KEY stakeholders in the Scottish construction industry have expressed their hopes that the challenges of Covid-19 will eventually give way to an era of sustained growth in 2021.
With many businesses benefiting from the adoption of new working practices and technologies, and the industry showing an increased willingness to collaborate for the good of the whole sector, there is optimism that the doom and gloom brought about by the pandemic can be replaced by opportunities.
Following the unprecedented and unforeseen tests of 2020, Project Scotland has started the New Year by asking a multitude of individuals what they hope to see over the next 12 months. The answers include more collaboration, progress on carbon targets, and attracting new recruits as well as fresh investment
Gordon Nelson, FMB Scotland director:
AS we look forward to 2021, my hope is that there will be robust workloads for master builders and the wider industry. From mid-June onwards, many of our members experienced a welcome surge of enquiries for domestic refurbishment and renovation works as the industry resumed works following the lockdown. I hope that this pipeline of demand is sustained: to protect jobs in the industry.
For the longer term, as we know, the Climate Change Bill commits Scotland to becoming a net zero society by 2045. Our dedicated workforce will be vital partners in delivering net zero, through one key area, by decarbonising our homes. In 2021, we need both ambition and clarity from our policy makers to drive investment in and demand for domestic energy efficiency retrofit works. Local SME construction firms will then be confident that they can commit time and resources to refocus their business, upskill their current workforce and attract new talent.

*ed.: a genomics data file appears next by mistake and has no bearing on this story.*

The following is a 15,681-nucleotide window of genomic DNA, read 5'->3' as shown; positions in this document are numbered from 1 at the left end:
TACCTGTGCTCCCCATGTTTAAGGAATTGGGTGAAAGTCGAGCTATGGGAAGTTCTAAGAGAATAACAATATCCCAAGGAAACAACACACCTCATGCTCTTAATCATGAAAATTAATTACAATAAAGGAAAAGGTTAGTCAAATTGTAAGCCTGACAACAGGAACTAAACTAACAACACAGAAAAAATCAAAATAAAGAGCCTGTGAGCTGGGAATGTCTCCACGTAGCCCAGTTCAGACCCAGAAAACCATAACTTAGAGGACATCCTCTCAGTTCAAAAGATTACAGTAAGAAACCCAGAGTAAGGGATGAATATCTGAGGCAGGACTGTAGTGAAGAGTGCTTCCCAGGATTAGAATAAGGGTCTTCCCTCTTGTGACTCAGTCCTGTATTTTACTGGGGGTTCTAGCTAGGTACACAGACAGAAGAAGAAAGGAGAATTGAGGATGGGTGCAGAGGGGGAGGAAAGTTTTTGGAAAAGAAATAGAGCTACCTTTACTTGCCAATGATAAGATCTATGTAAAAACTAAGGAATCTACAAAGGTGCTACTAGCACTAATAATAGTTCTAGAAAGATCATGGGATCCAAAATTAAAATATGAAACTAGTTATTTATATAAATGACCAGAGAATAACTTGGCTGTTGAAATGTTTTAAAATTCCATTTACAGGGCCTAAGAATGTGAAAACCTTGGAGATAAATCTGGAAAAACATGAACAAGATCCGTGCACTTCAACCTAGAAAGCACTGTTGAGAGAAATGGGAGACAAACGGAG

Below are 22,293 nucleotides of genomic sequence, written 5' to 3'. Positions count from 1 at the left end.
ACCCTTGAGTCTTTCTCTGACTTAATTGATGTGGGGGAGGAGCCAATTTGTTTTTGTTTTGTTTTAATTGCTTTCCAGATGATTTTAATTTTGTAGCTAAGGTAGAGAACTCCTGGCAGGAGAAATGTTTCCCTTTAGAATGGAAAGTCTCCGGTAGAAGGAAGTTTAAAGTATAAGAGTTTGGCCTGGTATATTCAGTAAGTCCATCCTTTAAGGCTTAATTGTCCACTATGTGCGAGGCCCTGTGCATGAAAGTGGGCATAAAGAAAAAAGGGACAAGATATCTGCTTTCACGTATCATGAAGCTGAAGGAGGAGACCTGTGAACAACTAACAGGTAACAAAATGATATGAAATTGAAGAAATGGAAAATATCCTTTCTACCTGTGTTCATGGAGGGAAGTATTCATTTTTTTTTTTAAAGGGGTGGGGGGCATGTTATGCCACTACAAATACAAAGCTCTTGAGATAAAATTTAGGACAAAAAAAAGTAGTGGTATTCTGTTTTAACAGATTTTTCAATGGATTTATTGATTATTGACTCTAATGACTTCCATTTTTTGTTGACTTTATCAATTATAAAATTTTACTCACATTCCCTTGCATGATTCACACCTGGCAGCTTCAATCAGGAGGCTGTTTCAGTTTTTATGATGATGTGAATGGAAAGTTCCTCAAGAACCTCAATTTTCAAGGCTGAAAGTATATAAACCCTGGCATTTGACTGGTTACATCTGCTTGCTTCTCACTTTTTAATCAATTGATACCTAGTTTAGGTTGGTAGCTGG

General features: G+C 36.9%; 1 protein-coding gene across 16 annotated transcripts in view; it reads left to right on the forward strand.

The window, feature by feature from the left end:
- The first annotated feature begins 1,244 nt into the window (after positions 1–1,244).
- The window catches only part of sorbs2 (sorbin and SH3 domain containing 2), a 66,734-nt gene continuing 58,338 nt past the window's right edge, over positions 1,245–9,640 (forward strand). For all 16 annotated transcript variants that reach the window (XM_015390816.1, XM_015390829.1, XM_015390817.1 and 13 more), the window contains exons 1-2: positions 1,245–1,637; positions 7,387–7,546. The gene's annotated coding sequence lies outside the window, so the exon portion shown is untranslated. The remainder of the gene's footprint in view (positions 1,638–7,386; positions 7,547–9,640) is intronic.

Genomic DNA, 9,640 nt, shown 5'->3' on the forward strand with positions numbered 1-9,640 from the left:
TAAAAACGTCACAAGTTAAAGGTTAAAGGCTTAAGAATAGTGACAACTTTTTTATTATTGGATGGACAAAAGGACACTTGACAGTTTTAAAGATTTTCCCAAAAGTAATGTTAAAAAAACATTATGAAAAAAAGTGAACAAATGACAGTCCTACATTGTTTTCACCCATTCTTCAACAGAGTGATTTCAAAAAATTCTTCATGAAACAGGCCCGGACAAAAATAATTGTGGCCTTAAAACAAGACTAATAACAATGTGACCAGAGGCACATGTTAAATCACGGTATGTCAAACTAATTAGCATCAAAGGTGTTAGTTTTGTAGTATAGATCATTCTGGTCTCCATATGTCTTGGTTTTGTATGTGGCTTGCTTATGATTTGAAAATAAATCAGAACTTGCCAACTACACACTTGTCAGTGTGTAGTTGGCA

Ian Hughes, CITB partnerships director Scotland:
MY hope is that Scottish construction will continue to grow in 2021 as we continue our recovery from the economic effects of Covid-19. Workforce training and upskilling will remain a key component of many employers’ growth plans, and we remain focussed on supporting the sector in both upskilling their existing workforce and as importantly, bringing new talent into construction.
We’re excited to be involved in the delivery of the pilot Pathway Apprenticeships programme, which will be hugely beneficial in the coming year. While construction has been hit hard by the pandemic, this initiative aims to make more apprenticeship opportunities available to young people to train and gain access to employment within the sector.
Michael McBrearty, hub South West CEO:
MY hope for the Scottish construction industry next year is a period of sustained economic growth. Progress will become apparent when contractors and the supply chain community gain sufficient confidence in the sector to allow them to start building their business for growth after period of contraction. This confidence will only be stimulated by the private and public sector being brave enough to commit investment to the sector.
As the established ‘Development Partner of Choice’ for our public sector clients in our territory, hub South West’s project pipeline remains strong and diverse with circa £200 million of new projects in development. This level of development supports our continued commitment to investing in our local communities, local companies and local people. Local spend, social value and community wealth building, together with Scotland’s commitment to a net zero carbon economy in building a greener stronger economy by 2045, will be key drivers for the industry in 2021 and beyond.
Fiona Hodgson, chief executive, SNIPEF:
I would like to see our industry recover from the pandemic with a plentiful supply of work and with the push towards low-carbon technologies and the green agenda, there are certainly huge job opportunities for plumbing and heating businesses. I want to see an increase in the number and diversity of apprentices ready for the new skillsets which will be required.
Most importantly, there needs to be regulatory measures to promote professional plumbers and high standards to allow businesses to compete on a level playing field. This will provide quality assurance to consumers while ensuring the industry has a skilled and qualified workforce.
Phil McDowell, regional director for Kier Regional Building North & Scotland:
Over the past year, we have all faced unprecedented challenges as a result of Covid-19. As an industry, we have shown great resilience, adopted new ways of working and remained committed to delivering vital infrastructure and services for local communities. As we enter a new year, our focus will continue to be the health, safety and wellbeing of our colleagues, clients and supply chain.